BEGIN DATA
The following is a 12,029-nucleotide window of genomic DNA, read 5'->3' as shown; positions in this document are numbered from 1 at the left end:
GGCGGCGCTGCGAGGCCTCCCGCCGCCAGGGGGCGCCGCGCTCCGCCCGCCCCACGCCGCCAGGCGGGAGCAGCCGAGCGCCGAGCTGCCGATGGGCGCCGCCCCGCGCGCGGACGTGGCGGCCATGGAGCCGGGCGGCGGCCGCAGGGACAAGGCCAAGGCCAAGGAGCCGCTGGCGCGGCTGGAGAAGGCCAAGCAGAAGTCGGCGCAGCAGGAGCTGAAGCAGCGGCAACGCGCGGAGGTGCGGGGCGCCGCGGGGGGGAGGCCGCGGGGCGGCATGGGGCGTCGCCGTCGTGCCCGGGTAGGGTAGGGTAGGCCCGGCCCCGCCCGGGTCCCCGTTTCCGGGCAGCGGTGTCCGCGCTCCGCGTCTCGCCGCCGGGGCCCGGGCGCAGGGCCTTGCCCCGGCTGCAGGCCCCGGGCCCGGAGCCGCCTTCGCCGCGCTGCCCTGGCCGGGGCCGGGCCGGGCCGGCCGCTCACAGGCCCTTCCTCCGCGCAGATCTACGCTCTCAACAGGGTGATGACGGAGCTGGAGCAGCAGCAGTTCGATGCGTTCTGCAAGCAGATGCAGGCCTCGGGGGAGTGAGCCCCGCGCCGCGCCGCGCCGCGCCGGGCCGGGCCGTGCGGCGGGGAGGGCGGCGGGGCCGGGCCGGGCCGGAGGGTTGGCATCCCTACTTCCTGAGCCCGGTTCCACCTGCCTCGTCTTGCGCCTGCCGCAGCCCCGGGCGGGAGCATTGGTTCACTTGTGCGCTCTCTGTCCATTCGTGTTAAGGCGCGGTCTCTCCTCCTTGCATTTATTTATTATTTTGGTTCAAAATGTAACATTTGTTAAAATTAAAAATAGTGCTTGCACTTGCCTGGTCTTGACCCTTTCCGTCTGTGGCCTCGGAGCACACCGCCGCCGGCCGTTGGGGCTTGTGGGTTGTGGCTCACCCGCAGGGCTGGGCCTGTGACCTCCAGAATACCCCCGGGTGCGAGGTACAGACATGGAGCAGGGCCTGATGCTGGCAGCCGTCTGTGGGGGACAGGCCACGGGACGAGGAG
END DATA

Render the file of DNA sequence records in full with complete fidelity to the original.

The following is a 12,029-nucleotide window of genomic DNA, read 5'->3' as shown; positions in this document are numbered from 1 at the left end:
GGCGGCGCTGCGAGGCCTCCCGCCGCCAGGGGGCGCCGCGCTCCGCCCGCCCCACGCCGCCAGGCGGGAGCAGCCGAGCGCCGAGCTGCCGATGGGCGCCGCCCCGCGCGCGGACGTGGCGGCCATGGAGCCGGGCGGCGGCCGCAGGGACAAGGCCAAGGCCAAGGAGCCGCTGGCGCGGCTGGAGAAGGCCAAGCAGAAGTCGGCGCAGCAGGAGCTGAAGCAGCGGCAACGCGCGGAGGTGCGGGGCGCCGCGGGGGGGAGGCCGCGGGGCGGCATGGGGCGTCGCCGTCGTGCCCGGGTAGGGTAGGGTAGGCCCGGCCCCGCCCGGGTCCCCGTTTCCGGGCAGCGGTGTCCGCGCTCCGCGTCTCGCCGCCGGGGCCCGGGCGCAGGGCCTTGCCCCGGCTGCAGGCCCCGGGCCCGGAGCCGCCTTCGCCGCGCTGCCCTGGCCGGGGCCGGGCCGGGCCGGCCGCTCACAGGCCCTTCCTCCGCGCAGATCTACGCTCTCAACAGGGTGATGACGGAGCTGGAGCAGCAGCAGTTCGATGCGTTCTGCAAGCAGATGCAGGCCTCGGGGGAGTGAGCCCCGCGCCGCGCCGCGCCGCGCCGGGCCGGGCCGTGCGGCGGGGAGGGCGGCGGGGCCGGGCCGGGCCGGAGGGTTGGCATCCCTACTTCCTGAGCCCGGTTCCACCTGCCTCGTCTTGCGCCTGCCGCAGCCCCGGGCGGGAGCATTGGTTCACTTGTGCGCTCTCTGTCCATTCGTGTTAAGGCGCGGTCTCTCCTCCTTGCATTTATTTATTATTTTGGTTCAAAATGTAACATTTGTTAAAATTAAAAATAGTGCTTGCACTTGCCTGGTCTTGACCCTTTCCGTCTGTGGCCTCGGAGCACACCGCCGCCGGCCGTTGGGGCTTGTGGGTTGTGGCTCACCCGCAGGGCTGGGCCTGTGACCTCCAGAATACCCCCGGGTGCGAGGTACAGACATGGAGCAGGGCCTGATGCTGGCAGCCGTCTGTGGGGGACAGGCCACGGGACGAGGAG